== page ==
A decades-old land mine buried in the sand in in northern Sinai killed three children and seriously injured a woman Tuesday evening, according to police officials.
Sinai residents have long complained of discrimination and neglect.
The region is bitter over repeated security crackdowns during the rule of ousted autocrat Hosni Mubarak. During the 2000s, Islamic militants staged attacks on tourist resorts in the peninsula, prompting a vast sweep of arrests.
Crackdowns have seen frequent reports of torture of Sinai's detainees, and some detainees have been held for years without conclusive trials. Repeated promises to families and tribes of detainees to resolve their cases have gone unfulfilled, fueling resentments.
Extremist groups only increased their activity in Sinai amid the breakdown in law and order since Mubarak's 2011 ouster, with increasing attacks into neighboring Israel.
Morsi faced his first Sinai challenge in August last year, just over a month after taking office, when militants carried out the most brazen attack ever on military troops, killing 16 Egyptian soldiers along the border with Gaza and Israel. Morsi at the time vowed to restore stability, launching a brief military operation that resulted in the closures of some smuggling tunnels between Sinai and Gaza and the arrest of the man believed to be at the heart of the current kidnapping, Ahmed Abu Shita.
Abu Shita was convicted to death in absentia in September for involvement in a major attack on a northern Sinai police station in 2011 that left three policemen dead. Thirteen others, including seven others in absentia, were also given death sentences in the case.
Those behind the current kidnapping demand the release of Abu Shita, along with 23 other convicted militants, including some dating back to the 2004 and 2005 bombings in Sinai, Interior Minister Ibrahim, who is in charge of police, told MENA. Rights groups have been calling for the release of five convicted in those bombings under Mubarak-era emergency laws who have been granted a retrial after years in custody.
Ibrahim called the demands "unacceptable," but recognized that the kidnappers are too well-armed tot be confronted by the police forces alone.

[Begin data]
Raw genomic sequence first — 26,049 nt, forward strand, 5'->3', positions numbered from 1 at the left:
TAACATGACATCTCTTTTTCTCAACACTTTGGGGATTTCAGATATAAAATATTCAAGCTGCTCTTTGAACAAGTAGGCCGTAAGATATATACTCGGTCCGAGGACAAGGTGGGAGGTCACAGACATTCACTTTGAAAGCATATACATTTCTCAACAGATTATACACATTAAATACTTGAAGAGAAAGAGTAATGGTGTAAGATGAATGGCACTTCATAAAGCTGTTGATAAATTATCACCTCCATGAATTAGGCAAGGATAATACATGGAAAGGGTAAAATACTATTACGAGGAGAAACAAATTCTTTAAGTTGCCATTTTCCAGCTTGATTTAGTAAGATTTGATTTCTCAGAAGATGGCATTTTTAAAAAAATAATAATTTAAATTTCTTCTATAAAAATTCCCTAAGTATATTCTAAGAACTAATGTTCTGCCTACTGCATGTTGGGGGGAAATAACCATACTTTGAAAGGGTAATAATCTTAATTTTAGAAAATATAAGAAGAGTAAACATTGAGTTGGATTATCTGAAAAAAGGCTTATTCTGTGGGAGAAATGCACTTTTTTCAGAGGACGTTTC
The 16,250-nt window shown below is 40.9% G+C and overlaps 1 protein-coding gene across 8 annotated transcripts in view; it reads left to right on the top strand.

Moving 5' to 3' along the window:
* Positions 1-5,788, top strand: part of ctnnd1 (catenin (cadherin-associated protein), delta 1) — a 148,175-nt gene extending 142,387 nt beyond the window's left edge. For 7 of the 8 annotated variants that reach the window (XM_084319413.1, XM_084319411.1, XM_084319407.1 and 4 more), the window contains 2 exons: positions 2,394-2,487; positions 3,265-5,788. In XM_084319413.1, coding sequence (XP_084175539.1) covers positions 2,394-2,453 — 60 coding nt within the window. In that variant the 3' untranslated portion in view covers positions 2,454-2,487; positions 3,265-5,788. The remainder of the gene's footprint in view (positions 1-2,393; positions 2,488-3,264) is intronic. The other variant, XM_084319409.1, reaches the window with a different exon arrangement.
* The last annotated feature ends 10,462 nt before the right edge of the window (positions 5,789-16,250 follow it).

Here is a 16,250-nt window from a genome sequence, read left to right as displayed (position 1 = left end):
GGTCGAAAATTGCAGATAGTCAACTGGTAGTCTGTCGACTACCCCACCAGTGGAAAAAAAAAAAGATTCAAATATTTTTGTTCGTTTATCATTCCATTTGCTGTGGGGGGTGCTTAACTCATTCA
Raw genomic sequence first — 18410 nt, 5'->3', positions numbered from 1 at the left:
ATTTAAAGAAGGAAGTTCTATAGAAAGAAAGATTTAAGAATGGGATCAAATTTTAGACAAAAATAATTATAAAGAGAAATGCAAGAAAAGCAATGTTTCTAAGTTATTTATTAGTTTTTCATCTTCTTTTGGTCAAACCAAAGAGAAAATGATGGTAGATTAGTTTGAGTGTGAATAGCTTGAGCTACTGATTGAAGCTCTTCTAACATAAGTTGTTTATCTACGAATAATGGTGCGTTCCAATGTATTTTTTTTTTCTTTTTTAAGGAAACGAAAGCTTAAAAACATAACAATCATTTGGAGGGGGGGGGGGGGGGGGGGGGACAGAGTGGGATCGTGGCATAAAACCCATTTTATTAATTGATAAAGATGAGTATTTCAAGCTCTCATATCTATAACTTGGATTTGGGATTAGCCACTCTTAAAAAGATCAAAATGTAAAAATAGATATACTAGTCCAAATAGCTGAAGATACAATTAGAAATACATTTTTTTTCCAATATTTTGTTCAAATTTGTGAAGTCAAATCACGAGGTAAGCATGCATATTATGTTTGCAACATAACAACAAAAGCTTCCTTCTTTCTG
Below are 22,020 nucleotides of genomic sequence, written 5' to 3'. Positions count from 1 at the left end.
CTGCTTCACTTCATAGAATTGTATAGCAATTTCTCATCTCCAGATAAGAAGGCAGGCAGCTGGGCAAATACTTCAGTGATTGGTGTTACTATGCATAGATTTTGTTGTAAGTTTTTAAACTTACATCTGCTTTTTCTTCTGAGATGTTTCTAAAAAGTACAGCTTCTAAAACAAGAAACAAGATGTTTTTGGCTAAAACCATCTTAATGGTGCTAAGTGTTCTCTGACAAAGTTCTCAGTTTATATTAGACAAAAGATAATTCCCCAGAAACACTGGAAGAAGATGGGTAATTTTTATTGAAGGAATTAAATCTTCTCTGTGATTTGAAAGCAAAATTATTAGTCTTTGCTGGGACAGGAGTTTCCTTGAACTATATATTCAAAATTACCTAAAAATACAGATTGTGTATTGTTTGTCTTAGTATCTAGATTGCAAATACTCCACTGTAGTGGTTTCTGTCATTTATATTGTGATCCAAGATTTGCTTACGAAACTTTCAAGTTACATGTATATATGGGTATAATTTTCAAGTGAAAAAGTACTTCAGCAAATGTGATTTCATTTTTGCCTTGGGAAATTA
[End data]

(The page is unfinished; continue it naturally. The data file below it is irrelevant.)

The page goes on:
He said the kidnappers have planned the operation two months before and are armed with anti-aircraft and anti-tank missiles, surface-to-air missiles and other heavy weaponry smuggled from Libya.
"They are all weapons that the vehicles of the ministry can't deal with alone," he said, apparently explaining why the military is joining the Sinai operation.
Ibrahim said his ministry had sent 100 combat units, several dozen armored vehicles, and fast-deployment vehicles to enable the forces to deal with about 500 militants in 30 locations.
The military has sent rocket launchers, armored vehicles and personnel carriers to Sinai.
Such strong security buildup is uncommon in Sinai. The 1979 peace deal between Egypt and Israel restored Sinai to Egypt after it was captured by Israel in the 1967 war. But it restricted numbers of troops and types of weapons Egypt could station there. Nothing more than a light weapon was allowed in most of the peninsula, and only police - not soldiers - were allowed in the zone directly on the border.
But for the past years, with rising lawlessness in Sinai and increased smuggling activities with Gaza, Israel bent some of the rules.
Major Egyptian military operations there would require Israeli consent under the terms of the peace agreement. Israeli officials declined to comment Tuesday, but in the past have said that security cooperation has remained strong since the new Islamist government took office. The official silence could be a signal of Israeli consent.